Automated Decision Research (ADR) was at the United Nations General Assembly (UNGA) this month, as part of #VoteAgainstTheMachine, garnering support from states for the first-ever resolution on autonomous weapons at the UNGA. The resolution, tabled by Austria at the First Committee on Disarmament and International Security, is co-sponsored by a cross-regional group of more than 40 states. The resolution will mandate the UN Secretary General to seek the views of all states and stakeholders, including the International Committee of the Red Cross, scientific communities, industry and civil society on addressing the legal, ethical, humanitarian and security risks associated with autonomous weapons systems, and to submit a substantive report on the way forward.
ADR participated in two side events at UNGA. On the 17th October, Austria hosted a side event on autonomous weapons and human control, chaired by Alexander Kmentt, Director of the Disarmament, Arms Control and Nonproliferation Department at the Austrian Foreign Ministry. ADR manager Catherine Connolly featured on the panel, with Dr. Beyza Unal, Head of the Science, Technology and International Security Unit at the United Nations Office for Disarmament Affairs; Brady Mabe, Legal Advisor at the International Committee of the Red Cross; and Peter Asaro, Associate Professor at The New School, New York. The panel discussed the risks and challenges associated with autonomous weapons systems, and the importance of meaningful human control over the use of force.
On 18th October, in a side event hosted by Belgium, ADR participated in a panel with PAX titled ‘Autonomous Weapons: State positions, weapons systems and technological trends’. At this event, Daan Kayser, project leader on autonomous weapons at PAX, presented a new report, ‘Increasing Complexity: Legal and moral implications of trends in autonomy in weapons systems,’ which looks at a number of trends related to autonomy in weapons systems (artificial intelligence, automatic target recognition and swarming) and the questions they raise about how meaningful human control can be retained. The ADR team presented on the growing consensus on human control among states as reflected in statements at relevant international fora on disarmament. Further, we presented the state positions monitor on a legally binding instrument on autonomous weapons, which now indicates that over 100 states support the negotiation of a legally binding instrument.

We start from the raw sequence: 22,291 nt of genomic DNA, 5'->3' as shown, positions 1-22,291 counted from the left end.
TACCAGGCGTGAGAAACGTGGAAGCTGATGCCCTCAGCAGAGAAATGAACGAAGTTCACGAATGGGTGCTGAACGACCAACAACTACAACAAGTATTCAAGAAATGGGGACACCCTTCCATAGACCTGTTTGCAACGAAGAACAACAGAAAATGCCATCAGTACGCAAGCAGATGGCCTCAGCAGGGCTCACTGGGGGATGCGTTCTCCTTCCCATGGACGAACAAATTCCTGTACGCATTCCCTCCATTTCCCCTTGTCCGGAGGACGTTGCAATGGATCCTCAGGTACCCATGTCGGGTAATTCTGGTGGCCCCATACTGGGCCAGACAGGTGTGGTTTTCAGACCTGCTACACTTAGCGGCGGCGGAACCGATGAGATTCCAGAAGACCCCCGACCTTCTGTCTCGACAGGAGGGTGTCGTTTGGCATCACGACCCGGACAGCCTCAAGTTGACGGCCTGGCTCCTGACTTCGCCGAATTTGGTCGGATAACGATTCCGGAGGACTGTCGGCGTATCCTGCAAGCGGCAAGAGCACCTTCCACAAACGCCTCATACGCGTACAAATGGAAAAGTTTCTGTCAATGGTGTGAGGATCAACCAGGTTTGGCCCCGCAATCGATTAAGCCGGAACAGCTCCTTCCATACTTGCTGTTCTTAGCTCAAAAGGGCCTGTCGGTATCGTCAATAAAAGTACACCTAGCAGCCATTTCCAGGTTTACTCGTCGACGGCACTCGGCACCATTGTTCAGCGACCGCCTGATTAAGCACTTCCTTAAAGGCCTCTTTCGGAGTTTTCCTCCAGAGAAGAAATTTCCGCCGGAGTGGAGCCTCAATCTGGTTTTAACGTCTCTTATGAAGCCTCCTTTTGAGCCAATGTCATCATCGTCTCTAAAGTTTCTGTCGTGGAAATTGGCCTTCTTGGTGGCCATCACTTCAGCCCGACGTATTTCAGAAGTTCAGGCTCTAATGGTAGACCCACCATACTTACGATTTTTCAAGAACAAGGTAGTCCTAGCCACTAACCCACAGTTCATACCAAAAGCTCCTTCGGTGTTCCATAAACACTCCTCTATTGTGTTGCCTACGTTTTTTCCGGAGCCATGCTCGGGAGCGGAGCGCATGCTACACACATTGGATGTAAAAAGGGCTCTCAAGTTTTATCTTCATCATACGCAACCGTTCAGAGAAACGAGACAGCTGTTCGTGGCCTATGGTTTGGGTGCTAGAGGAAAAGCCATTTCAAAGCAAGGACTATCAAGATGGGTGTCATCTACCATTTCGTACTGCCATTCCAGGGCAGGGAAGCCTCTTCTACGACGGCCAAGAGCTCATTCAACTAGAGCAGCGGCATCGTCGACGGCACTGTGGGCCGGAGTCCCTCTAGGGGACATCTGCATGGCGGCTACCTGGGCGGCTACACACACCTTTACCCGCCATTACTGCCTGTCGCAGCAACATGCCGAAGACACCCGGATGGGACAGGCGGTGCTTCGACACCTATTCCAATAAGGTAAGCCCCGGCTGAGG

In our latest effort to create reliable research and monitoring on autonomous weapon systems, we also launched our weapon systems monitor. This resource features examples of weapons systems, either already existing or announced as in development, with features that are informative to considerations around autonomy in weapons systems. The weapon “profiles” feature an overview of the development, use and capabilities of each weapon system featured, with specific focus on autonomous features capable of performing critical functions in the weapon system. Further, we also feature capabilities and specifications such as intended use, size, weight, max time of operation, speed, and payloads, where available.
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